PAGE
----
process  that  is forked is not placed. For example, setting the
              mask to 6 will cause  the  2nd  and  3rd  processes  from  being
              placed.  The  first process (the process named by the <command>)
              will be assigned to the first cpu. The  second  and  third  pro-
              cesses  are  not  placed.  The fourth process is assigned to the
              second cpu, etc..  This option is useful for certain classes  of
              threaded  apps  that spawn a few helper processes that typically
              do not use much cpu time.  (Hint: Intel OpenMP applications cur-
              rently  should be placed using -x 2. This could change in future
              versions of OpenMP).

       -v     Provides the ability to run in version 1 or version  2  compati-
              bility  mode  if  the kernel support is available. If not speci-
              fied, version 2 compatibility  is  selected.  See  COMPATIBILITY
              section  for more details.  Note: version 1 requires kernel sup-
              port for PAGG.

       -p     Specifies a placement file that contains  additional  directives
              that  are  used  to control process placement. See dplace(5) for
              additional details and for a description of the  placement  file
              syntax.

       -q     If  specified  once,  lists  the  global  count of the number of
              active processes that have been placed (by dplace) on  each  cpu
              in  the  current  cpuset.  Note that cpu numbers are logical cpu
              numbers within the cpuset, NOT physical cpu numbers.  If  speci-
              fied  twice,  lists the current dplace jobs that are running. If
              specified 3 times, lists the current dplace jobs and  the  tasks
              that are in each job.

EXAMPLES
       The following examples assume the command is executed from a shell run-
       ning in a cpuset consisting of physical cpus 8-15.

       To execute a process on a specific set of logical cpus:

               dplace -c 2 date        # date runs on physical cpu 10.

               dplace make linux       # gcc and related processes run on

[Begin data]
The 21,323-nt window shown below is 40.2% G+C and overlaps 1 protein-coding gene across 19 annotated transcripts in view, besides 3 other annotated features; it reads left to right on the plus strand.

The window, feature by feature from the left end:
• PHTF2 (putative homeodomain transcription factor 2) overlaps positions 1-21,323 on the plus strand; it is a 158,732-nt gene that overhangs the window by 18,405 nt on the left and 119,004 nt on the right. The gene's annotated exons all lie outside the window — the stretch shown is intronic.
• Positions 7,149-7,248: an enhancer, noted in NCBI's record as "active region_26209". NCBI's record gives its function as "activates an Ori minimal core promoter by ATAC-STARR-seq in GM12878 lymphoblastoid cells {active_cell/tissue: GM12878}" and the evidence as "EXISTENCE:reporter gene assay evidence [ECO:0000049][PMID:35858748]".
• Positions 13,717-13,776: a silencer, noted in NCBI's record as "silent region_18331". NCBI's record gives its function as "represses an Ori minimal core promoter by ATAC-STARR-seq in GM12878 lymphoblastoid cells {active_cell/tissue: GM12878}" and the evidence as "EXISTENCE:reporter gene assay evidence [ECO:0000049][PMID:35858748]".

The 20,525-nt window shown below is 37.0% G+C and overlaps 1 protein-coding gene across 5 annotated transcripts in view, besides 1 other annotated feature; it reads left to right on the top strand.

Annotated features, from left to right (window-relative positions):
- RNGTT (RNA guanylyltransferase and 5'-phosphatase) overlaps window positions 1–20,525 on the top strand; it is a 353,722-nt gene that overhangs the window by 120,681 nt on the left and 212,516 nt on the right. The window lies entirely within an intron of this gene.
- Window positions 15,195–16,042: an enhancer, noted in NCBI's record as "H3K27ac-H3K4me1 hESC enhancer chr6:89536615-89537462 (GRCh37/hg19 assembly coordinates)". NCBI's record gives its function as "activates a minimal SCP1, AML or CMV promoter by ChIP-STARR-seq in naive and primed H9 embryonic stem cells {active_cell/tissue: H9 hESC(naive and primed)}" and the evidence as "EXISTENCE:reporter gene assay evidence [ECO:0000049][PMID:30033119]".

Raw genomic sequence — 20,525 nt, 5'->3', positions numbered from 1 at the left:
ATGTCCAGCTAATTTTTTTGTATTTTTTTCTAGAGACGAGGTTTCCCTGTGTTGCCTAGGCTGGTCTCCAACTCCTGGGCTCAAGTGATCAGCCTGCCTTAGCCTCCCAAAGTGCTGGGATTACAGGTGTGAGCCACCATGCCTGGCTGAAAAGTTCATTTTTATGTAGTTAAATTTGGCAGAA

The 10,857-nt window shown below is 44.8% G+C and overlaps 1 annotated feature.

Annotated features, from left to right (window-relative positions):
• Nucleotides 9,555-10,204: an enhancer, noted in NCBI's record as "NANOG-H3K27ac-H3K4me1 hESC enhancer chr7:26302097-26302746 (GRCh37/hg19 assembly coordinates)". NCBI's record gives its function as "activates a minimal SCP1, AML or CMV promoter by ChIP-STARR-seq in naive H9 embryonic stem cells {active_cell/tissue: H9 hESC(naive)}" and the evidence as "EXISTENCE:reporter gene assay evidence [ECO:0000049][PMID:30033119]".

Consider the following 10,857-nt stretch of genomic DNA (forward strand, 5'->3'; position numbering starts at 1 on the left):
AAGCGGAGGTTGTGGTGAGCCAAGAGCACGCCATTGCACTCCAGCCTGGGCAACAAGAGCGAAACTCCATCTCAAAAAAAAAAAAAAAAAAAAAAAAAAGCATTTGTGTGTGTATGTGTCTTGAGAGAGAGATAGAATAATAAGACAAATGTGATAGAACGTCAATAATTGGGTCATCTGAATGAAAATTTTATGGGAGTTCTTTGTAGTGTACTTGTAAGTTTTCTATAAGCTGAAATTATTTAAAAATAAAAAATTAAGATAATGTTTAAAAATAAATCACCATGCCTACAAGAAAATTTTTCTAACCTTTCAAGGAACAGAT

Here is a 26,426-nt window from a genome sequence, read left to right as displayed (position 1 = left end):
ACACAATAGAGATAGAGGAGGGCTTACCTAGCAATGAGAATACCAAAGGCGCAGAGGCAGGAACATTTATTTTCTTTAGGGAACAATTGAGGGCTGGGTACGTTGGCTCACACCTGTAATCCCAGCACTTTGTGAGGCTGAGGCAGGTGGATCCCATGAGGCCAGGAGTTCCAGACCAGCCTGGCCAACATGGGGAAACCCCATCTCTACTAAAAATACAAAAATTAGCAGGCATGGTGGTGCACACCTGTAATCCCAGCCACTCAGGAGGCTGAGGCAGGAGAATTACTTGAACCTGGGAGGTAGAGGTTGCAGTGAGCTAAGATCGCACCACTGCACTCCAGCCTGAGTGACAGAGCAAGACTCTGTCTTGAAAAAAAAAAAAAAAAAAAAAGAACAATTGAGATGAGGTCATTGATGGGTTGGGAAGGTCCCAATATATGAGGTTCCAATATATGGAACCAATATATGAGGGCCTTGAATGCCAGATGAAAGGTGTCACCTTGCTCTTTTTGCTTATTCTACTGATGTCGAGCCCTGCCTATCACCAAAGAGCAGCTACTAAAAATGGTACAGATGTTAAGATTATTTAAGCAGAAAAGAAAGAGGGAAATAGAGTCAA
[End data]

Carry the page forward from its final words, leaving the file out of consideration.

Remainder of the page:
# physical cpus 8-15.

               dplace -c 0-4,6 make linux      # make (gcc and related
                                               # processes) run on physical
                                               # cpus 8-12 or 14.

       The following example assumes the application is NOT run in  a  cpuset;
       in other words, the cpuset is the entire system.

               dplace -e -c 6,x,x,2 app # app will run on cpu 6. The first two
                                        # threads created by app (either by fork
                                        # or pthread_create) will not be bound.
                                        # The 3th thread is bound to cpu 2. If a
                                        # 4th thread is created, it is bound to
                                        # cpu 6.

               dplace -e -c 31,x,30-0   # The app will run on cpu 31. The first
                                        # app-created thread (either by fork or
                                        # pthread_create) will not be bound.
                                        # The second app-created thread is bound
                                        # to cpu 30, the third app-created
                                        # thread is bound to cpu 29, etc.

MPI EXAMPLE
       Most  SGI Message Passing Toolkit (MPT) MPI jobs are launched by mpirun
       and use N+1 threads. The first thread is mainly  inactive  and  usually
       does not need to be placed.

       To launch an MPI application use the following syntax:

               mpirun -np <process_count> dplace [dplace_args] app [args]

       Example:

               mpirun -np 8 dplace -s1 lu.8

OPENMP EXAMPLE
       Intel  OpenMP  jobs use an extra thread that is unknown to the user and
       need not be placed. In addition,  OpenMP  jobs  have  Intel-driven  cpu